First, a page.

Eazy-Photoz EasyBuild Script and Test Cases

"EAZY is a photometric redshift code designed to produce high-quality redshifts for situations where complete spectroscopic calibration samples are not available", which is a pretty excellent project. However, it has a few issues that are illustrative of typical problems when developers aren't thinking in terms of operations. I like this software, it carries out a valuable scientific task with ease, which will be awesome in an HPC environment, especially when run as a job array. However, the developers have assumed a single-user, single-machine environment and haven't been very flexible with their design. Hopefully, these notes will make life easier for others in a similar situation.

1. There are no releases
It is perfectly acceptable to have a continuous process of code improvement that can be saved as commits to a repository. It is, in fact, very good practise to do so. However, it makes life a lot easier for people if one picks a point in time and commits a release version. Why? Because when software changes results can change. Following the instructions provided (download latest repository, make, and run) may mean that researchers will get different results using the same software, on the same machine, with the same datasets because the software has changed, and the researchers don't realise it. This is not conducive to the basic principles of science. Releasing versions makes a
world of difference in that regard. The sugggested process of updating the checked-out repository is not particularly helpful, as it is important that researchers be able to check against prior versions as well.

As a work around for this issue the following is offered as an EasyBuild script. It is far from ideal; the version number is date, based on the last commit to the repository. The source tarball has to be created manually. But it is better than the alternative, as it specifies a version (of sorts), a compiler, and dependencies used. The EasyBuild script will generate an LMod environment module.

easyblock = 'MakeCp'
name = 'eazy-photoz'
version = '20201002'

homepage = 'https://github.com/gbrammer/eazy-photoz/ '
description = """EAZY is a photometric redshift code designed to produce high-quality redshifts for situations where complete spectroscopic calibration samples are not available."""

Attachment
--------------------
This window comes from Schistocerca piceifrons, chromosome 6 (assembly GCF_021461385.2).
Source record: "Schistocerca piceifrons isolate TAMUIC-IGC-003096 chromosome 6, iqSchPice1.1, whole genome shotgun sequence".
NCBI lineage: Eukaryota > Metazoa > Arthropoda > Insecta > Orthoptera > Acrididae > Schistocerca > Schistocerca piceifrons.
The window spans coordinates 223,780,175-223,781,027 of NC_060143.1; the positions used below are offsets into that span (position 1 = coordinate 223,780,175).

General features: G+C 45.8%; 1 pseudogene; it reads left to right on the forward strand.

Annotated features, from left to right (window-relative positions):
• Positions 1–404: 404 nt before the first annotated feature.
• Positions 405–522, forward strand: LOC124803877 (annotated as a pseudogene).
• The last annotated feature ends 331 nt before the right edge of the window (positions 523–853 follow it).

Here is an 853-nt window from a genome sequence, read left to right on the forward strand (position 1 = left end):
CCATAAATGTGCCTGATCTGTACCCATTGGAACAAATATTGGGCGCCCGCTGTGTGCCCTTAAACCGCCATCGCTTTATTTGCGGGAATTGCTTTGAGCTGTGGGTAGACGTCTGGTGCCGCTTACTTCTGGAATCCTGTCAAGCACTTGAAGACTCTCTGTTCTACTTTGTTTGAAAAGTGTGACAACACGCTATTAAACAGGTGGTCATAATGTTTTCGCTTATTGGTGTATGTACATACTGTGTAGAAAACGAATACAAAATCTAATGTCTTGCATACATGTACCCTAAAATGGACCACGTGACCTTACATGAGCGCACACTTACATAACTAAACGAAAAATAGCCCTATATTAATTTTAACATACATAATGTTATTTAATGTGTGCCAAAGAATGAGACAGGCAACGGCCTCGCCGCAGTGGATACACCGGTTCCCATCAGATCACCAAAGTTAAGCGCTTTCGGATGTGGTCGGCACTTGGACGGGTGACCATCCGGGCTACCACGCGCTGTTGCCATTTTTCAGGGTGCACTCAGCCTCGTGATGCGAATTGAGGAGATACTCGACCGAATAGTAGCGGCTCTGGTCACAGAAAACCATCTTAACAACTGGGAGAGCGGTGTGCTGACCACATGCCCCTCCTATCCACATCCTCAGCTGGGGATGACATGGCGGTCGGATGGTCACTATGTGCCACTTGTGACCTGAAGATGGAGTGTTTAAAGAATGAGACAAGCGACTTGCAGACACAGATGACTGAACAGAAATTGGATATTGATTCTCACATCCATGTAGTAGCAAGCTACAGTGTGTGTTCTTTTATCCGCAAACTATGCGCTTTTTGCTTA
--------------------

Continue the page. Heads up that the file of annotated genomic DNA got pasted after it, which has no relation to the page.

toolchain = {'name': 'GCC', 'version': '8.3.0'}

# source tarball needs to be created manually,
# because of lack of proper releases
# git clone https://github.com/gbrammer/eazy-photoz
# tar cfvz eazy-photos-.tar.gz easzy-photos

builddependencies = [('binutils', '2.32')]

files_to_copy = ["*" ]

start_dir = 'src'

sanity_check_paths = {
        'files': ["eazy"],
        'dirs': [""]

moduleclass = 'phys'

2. Hard-coded Symlinks
It is typical in many environments to have an installation in significantly different location to the source-code. In multi-user environments it is pretty normal to separate access to the code, the binaries, and user datasets. In this case the hard-coded symlinks used in EAZY will cause problems as the expected files will not be present.

To work around this I have copied the symlinked files FILTER.RES.latest and FILTER.RES.latest.info from the filters directory. The source specifies the following symlinks in the input directory.

FILTER.RES.latest -> ../filters/FILTER.RES.latest
FILTER.RES.latest.info -> ../filters/FILTER.RES.latest.info
templates -> ../templates

A test-case is created with the input directory and the symlinks as included files. The suggested example, using HDF-N catalog Fernandez-Soto et al. 1999 will work with the following Slurm script. The name of modules may vary according to the system.

#SBATCH --job-name=eazy-photoz-test.slurm
#SBATCH --ntasks=1
#SBATCH -t 0:15:00

# Load the environment variables
module purge
module load eazy-photoz/20201002

cd inputs
mkdir OUTPUT
eazy # generates param file
eazy -p zphot.param.default